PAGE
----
Reflexive pronouns: form
A reflexive pronoun ends in -self (singular) or -selves (plural). There are several forms of reflexive pronouns:
|Personal pronoun||Reflexive pronoun||Example|
|I||myself||I walk by myself|
|You||yourself||You walk by yourself|
|She||herself||She walks by herself|
|He||himself||He walks by himself|
|It||itself||The dog walks by itself|
|We||ourselves||We walk by ourselves|
|You (plural)||yourselves||You walk by yourselves|
|They||themselves||They walk by themselves|
Reflexive pronouns: use
A reflexive pronoun, sometimes called a ‘reflexive’, is a pronoun that refers back to the subject of the sentence or clause.
We use reflexive pronouns in two main situations:
1) When the subject and object refer to the same thing.
She accidentally cut herself. (‘she’ and ‘herself’ are the same person)
2) For emphasis. For example, in the following sentences, the speaker wants to emphasise the subject of the sentence
She cleaned the house by herself (= she, not anybody else)
I’m not going to do it for you. You can do it yourself. (=you, not me)
Reflexive pronouns are commonly used when the subject and object of the sentence refer to the same thing, as opposed to personal pronouns which are used when the subject and object are different.
|reflexive pronouns||object pronouns|
|We call ourselves heroes.||They call us heroes.|
|He sent an email to himself.||He sent an email to me.|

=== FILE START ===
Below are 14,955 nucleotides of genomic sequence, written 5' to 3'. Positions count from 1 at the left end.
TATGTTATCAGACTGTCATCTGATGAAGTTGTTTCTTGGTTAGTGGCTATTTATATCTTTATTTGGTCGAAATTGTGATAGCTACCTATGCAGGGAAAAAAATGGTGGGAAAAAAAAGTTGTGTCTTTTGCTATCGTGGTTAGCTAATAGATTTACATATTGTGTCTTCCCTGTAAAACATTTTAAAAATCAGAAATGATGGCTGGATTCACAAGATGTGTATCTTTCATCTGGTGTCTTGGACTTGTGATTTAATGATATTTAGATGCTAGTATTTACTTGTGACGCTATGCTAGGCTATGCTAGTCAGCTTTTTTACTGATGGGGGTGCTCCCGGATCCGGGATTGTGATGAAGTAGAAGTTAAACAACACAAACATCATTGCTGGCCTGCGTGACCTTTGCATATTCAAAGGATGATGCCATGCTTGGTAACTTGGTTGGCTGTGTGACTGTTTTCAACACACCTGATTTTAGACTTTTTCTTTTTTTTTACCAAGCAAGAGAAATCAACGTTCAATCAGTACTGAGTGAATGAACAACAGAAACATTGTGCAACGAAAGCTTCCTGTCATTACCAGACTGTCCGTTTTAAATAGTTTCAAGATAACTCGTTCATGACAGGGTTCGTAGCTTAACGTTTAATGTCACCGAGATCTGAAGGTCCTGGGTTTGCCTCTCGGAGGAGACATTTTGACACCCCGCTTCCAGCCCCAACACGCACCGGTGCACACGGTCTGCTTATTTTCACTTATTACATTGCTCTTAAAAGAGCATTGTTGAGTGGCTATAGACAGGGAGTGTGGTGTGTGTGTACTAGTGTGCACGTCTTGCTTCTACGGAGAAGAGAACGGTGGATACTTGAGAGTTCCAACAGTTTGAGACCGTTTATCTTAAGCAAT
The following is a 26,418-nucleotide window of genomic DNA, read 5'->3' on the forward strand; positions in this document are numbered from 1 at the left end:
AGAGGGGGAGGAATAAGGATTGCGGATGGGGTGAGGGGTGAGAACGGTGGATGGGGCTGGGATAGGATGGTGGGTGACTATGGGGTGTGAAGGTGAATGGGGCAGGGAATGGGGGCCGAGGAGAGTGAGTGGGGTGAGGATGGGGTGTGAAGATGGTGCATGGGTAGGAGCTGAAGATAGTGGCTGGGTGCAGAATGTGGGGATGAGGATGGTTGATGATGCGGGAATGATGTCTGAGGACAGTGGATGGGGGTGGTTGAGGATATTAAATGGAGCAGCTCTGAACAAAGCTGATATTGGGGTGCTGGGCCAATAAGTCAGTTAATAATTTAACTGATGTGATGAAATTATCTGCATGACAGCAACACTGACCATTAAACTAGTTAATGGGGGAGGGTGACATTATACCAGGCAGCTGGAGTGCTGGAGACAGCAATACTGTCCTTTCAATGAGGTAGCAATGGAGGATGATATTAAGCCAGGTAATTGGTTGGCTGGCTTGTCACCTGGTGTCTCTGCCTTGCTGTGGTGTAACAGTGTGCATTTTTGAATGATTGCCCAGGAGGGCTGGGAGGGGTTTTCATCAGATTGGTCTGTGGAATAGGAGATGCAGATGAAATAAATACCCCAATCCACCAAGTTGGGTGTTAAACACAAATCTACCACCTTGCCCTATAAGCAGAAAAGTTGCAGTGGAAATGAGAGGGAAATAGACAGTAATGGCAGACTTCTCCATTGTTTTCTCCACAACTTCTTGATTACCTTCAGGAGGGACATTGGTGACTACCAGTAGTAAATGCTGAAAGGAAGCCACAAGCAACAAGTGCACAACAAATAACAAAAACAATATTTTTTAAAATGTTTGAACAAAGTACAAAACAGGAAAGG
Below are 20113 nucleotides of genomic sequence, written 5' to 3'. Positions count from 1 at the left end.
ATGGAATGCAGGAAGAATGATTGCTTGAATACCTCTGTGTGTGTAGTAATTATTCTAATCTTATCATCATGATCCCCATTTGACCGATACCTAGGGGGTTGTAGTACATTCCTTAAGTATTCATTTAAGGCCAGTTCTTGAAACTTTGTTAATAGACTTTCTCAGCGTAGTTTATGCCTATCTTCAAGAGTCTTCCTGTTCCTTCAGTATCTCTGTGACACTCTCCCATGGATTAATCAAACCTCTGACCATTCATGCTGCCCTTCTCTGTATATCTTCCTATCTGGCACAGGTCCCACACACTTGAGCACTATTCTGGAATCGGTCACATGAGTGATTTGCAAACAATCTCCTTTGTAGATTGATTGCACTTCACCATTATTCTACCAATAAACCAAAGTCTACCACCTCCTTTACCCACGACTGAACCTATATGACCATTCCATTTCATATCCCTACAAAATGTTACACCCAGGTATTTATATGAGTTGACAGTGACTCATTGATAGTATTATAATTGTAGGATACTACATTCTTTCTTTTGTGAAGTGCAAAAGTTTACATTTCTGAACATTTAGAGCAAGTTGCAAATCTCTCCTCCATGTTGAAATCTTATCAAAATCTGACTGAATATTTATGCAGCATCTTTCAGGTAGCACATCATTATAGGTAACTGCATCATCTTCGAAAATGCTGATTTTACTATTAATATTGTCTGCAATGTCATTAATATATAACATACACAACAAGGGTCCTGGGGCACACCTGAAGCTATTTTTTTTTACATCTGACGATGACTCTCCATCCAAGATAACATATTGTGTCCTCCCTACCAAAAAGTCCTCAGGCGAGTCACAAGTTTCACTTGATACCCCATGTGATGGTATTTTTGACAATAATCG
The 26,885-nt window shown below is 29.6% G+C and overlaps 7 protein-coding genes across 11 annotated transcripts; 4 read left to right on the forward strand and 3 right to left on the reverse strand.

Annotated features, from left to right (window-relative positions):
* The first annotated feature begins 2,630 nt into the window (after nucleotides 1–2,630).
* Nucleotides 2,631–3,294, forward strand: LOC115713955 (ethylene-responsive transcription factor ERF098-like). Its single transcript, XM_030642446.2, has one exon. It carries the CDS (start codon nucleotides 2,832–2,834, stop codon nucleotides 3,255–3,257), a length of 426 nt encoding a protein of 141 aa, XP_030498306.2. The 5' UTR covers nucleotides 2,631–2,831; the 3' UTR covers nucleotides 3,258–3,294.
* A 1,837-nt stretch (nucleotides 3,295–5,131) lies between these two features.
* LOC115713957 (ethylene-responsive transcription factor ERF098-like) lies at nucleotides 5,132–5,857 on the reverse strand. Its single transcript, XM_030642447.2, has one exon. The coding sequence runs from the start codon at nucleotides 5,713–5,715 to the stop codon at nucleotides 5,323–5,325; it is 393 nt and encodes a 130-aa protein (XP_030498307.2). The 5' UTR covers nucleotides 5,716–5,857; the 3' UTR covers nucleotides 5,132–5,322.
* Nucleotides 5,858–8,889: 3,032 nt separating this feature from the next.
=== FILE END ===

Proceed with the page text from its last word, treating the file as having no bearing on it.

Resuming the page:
|She baked a cake for herself||She baked a cake for him.|
Reflexive pronouns be careful! When not to use reflexive pronouns?
There are two main situations where you should not use reflexive pronouns:
1) After a preposition (use a personal pronoun instead).
She put the pillow down next to her.
2) With certain verbs (including adapt, concentrate, wash, dry, hide, lie, meet, move, complain, shave, shower, relax, complain and defend).
I really need to shower. (NOT I really need to shower myself)
I’m trying to concentrate. (NOT I’m trying to concentrate myself)
What’s the difference between -selves and each other?
We often use reflexive pronouns when the subject and object of the verb refers to the same thing. This is the case for themselves, or ourselves, which are used when two or more people are performing the same action, either as a group (themselves) or individually (ourselves).
Paul and Mary looked at themselves in the mirror. (= Paul and Mary looked at Paul and Mary)
We use each other when the subject and object of the verb refer to separate things. This is the case when two or more people are performing the same action, but to the other person instead of to themselves.
Paul and Mary looked at each other in the mirror. (= Paul looked at Mary and Mary looked at Paul in the mirror)